Sidharth Monga is an assistant editor at ESPNcricinfo
David Warner is an Australia cricketer again. Four hundred and thirty-three days later, never mind that he brought along with him a couple dressed as sandpaper, and loud boos most places he has gone, Warner is an Australia cricketer again. That much no one can take away. Once he is done ignoring the boos, once he is done deflecting every last bit of attention off himself and onto the team, he must feel great relief that he is back playing for Australia.
Warner's is quite different to the cases of Steven Smith and Cameron Bancroft, who have drawn their share of sympathy following tear-filled admissions of guilt. The cricketing world has been less forgiving on Warner, about whom the worst has been assumed. He is the perpetrator, the corruptor, the sledger who infamously said he needed to hate the opposition to be at his best. He has not made a public show of contrition, he has not had sponsors welcoming him back, he has done his time in silence. He needed this reassurance the most.
It could have been tempting and easy for Warner to look away. To India, where he was loved the moment he landed for this IPL. It can do weird things to you: to be loved in a country whose team you hated while your own country judges you. He could have looked to T20 leagues, where he will be the first pick the moment he goes freelance. To something other than cricket even because anything might have been better than being hounded like criminals.
Warner decided he wanted his Australia career more than anything else, and he has stayed determined to reclaim it. To do so he knew he would have had to earn back the respect not just of the outsiders but of the Australian team and coaching staff. Two days before the match, he was told he had to prove his fitness and prove it with time to spare so that the process is fair on Shaun Marsh and Usman Khawaja, one of whom would have to make way for him. There was no way Warner was not going to make it, though, and he did everything two days before the match to show the leadership he was fit. He was hungry.
There possibly could not have been a better scenario to come back to. Bristol is a quiet town that, going by the evidence of the last three days, has its priority. It was busier protesting against climate change than trying to spite an Ashes rival. While they are no pushovers, Afghanistan are not quite England or South Africa or India, matches against whom will draw the most negative attention for Warner and Smith.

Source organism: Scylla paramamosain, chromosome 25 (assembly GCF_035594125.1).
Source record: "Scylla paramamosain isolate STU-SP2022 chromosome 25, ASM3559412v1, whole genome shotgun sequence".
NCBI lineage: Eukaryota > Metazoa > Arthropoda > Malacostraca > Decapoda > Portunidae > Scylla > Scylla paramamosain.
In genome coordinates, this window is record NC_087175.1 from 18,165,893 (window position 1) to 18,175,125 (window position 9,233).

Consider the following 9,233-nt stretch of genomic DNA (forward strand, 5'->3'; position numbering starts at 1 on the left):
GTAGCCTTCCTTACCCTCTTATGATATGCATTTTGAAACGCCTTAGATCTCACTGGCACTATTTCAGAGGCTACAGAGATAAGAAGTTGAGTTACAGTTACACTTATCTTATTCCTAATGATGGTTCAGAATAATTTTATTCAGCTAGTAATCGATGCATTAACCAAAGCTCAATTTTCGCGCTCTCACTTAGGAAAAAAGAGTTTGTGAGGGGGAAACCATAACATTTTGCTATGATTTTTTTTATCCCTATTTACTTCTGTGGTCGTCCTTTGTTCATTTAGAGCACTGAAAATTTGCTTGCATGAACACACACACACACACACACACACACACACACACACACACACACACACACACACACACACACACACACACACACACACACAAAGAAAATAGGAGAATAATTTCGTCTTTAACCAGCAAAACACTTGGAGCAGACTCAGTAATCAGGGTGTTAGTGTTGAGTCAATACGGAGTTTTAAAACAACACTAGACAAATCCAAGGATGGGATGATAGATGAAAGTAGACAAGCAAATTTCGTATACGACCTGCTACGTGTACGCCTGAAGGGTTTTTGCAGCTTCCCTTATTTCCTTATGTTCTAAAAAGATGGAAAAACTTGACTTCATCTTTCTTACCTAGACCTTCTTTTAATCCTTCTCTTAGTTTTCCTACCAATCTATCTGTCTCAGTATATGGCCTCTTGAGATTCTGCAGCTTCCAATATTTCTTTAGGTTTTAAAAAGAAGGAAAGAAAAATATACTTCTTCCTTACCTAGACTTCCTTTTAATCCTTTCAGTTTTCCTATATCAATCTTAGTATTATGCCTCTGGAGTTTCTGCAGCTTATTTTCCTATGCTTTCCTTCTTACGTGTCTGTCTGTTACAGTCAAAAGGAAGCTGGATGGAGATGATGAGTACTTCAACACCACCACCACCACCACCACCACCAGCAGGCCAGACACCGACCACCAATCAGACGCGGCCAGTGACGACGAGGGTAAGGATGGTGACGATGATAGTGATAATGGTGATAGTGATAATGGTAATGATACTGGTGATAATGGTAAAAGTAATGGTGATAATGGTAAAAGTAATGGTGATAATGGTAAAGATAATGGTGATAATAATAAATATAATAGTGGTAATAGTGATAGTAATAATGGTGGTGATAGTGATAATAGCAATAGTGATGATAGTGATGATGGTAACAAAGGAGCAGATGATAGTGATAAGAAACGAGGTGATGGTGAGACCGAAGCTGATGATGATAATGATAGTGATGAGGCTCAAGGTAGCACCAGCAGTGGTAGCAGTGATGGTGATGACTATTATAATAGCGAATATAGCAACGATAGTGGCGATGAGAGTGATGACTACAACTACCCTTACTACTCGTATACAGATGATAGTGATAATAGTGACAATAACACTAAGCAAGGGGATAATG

And then Afghanistan decided to bat first, and the Australia bowlers kept them down to 207. While he fielded, Warner dealt with a mixed reaction. There were a few boos but when he went down to the long-on boundary towards the end of the innings, there were quite a few people asking him for autographs, whom he did oblige. He walked out to bat to boos, and while elite athletes love being loved this was nothing he wouldn't have expected and wouldn't be prepared for.
This was the kind of target where Warner could ease his way into his innings. His captain, Aaron Finch, made it even easier for Warner. Not long ago, in the IPL, Warner had scored more runs than anyone else despite playing only half the tournament. To those who watched him at the IPL, scoring at ease, taking in all the love, this innings might even feel mundane. Not to Warner.
"The way that I started out there - playing Twenty20 cricket over the last sort of 12 to 14 months - I hadn't really moved my feet at all," Warner admitted in the post-match presentation. "So to get back into rhythm out there, start moving in the right direction, getting my head over the ball - that was just great to get out there and do that. As a positive, for us, it's about getting past this first victory and move on to the West Indies."
Finch could see it. "I think he was struggling for the first half of his innings there," Finch said. "He struggled to time the ball and his feet weren't really going, so the fact that he kept hanging in there and hanging in there… you always have to remember that it's going to be harder for a new batter to come in. So that was great for him, to just keep on and do that job really well for us and be not out at the end."
It is easy to read too much into how determined Warner was, and imagine some of the steel, but there was restraint to this innings that you don't normally see with Warner. Consequently Hamid Hassan bowled two maidens at him, the first time anybody has done so in an ODI innings. He scored his slowest ODI half-century. He hit only eight fours and no sixes in 114 balls.
This innings, the uncertainness of it, the deliberateness of it, is almost like a reminder that the path to earning back respect is going to be a painstaking one. In bigger matches there will be more vitriol thrown his way, there will be less time to play himself in.
Warner is arguably the most fascinating cricketer going around today. It is not unlikely that in order to get the best out of himself, to win for Australia, Warner tried every last trick in the book: whether it be making himself hate the opposition for that extra edge or tampering with the ball. The time away must have brought him perspective, but now that he has chosen to be that elite athlete again, he almost has to prove his own methods wrong and still be successful and win games for Australia. Bristol is just the start of it, an easy start compared to what awaits him.